Later in the month I made my way to Jerusalem, hosted by Yehu Moran and Guy Bloch. My friend, collaborator, and fellow force-of-nature, Miriam Rosenberg, had given me some good word-of mouth around the department before the seminar. Consequently, the seminar was not only well attended but was full of great discussion which carried on well-past the typical few questions. I then had a lovely time discussed with Guy and his lab and visiting the bumblebees. I'd never seen their nests before! Such fuzzy bundles of excellent model system.
For the 25th anniversary of the Theatre La Grange de Dorigny in Lausanne, I had the opportunity to create a short play about my research in collaboration with Director Benjamin Knobil of companie nonante-trois. We had some great discussions and decided to have a sort of sitcom-vibe to the ants as they discussed deep issues of freedom and social exchange. I wrote the piece in English and Benjamin and the actors managed to translate it into French. It first played in March in Lausanne, and a few months later had a reprise at the Musuem of Natural History in Geneva. Enjoy!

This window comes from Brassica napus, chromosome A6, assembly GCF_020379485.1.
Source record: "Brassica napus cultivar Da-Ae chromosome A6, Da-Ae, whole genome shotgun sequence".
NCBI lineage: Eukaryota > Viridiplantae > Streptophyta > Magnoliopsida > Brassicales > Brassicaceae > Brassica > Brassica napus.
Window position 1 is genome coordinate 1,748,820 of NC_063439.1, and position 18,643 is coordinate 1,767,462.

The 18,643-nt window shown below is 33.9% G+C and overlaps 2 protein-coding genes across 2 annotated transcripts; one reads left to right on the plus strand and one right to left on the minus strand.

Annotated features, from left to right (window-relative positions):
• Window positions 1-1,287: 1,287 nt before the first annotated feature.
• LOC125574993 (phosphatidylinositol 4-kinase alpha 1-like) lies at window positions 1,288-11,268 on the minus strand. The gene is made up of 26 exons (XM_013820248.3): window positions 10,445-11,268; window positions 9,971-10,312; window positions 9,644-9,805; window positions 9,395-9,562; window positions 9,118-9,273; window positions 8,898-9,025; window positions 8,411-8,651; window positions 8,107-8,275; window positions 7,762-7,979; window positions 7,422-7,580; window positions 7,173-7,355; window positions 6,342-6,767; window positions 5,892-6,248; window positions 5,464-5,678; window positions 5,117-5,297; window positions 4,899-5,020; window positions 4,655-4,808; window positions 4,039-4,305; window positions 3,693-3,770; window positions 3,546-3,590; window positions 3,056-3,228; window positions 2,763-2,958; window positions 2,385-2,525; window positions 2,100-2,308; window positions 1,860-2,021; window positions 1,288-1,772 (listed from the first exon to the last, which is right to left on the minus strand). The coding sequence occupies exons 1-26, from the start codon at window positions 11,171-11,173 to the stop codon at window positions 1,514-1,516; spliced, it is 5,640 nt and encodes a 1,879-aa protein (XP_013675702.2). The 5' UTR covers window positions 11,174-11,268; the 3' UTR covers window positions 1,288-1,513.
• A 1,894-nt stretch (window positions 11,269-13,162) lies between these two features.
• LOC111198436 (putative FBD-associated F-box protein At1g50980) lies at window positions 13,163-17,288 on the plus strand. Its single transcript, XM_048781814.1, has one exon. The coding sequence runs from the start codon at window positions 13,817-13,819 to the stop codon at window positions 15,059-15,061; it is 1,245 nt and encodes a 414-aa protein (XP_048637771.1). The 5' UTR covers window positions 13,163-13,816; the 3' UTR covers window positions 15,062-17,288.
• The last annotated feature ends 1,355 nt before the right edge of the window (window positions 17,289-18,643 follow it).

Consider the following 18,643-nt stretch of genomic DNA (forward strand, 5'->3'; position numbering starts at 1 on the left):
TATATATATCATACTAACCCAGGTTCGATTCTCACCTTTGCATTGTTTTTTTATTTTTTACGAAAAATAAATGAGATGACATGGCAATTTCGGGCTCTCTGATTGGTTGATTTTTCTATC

I was invited to take part in a round-table on scientific careers at the Swiss Academies of Arts and Sciences. This followed a few months after a fascinating conference/workshop I went to in January called We Scientists Shape Science. I went there with the idea of promoting science communication skills in PhD training, but ended up more focused on the larger problems of scientific careers.
After the conference, a few of us banded together to write out our thoughts and recommendations. You can find the piece here.
This week at the round-table, it was wonderful to hear that the Swiss Academies are listening and are trying to build a structure that will help give young scientists in Switzerland a collective voice. I imagine it will take a while but the gears are churning.
This amazing meeting was organized by Iain Couzin (MPI Konstanz) on the collaboration between University of Konstanz and Tel Aviv University. The Movement part of the meeting was focused on quantitative approaches to 'behavior' in a very broad sense: behavior of animals to behavior of cells. It was super inspiring to meet these people invited from all over the world doing creative out-of-the-box research on coordinated behavior. On top of that I was an invited speaker myself – I was thrilled to get to share my work on trophallaxis!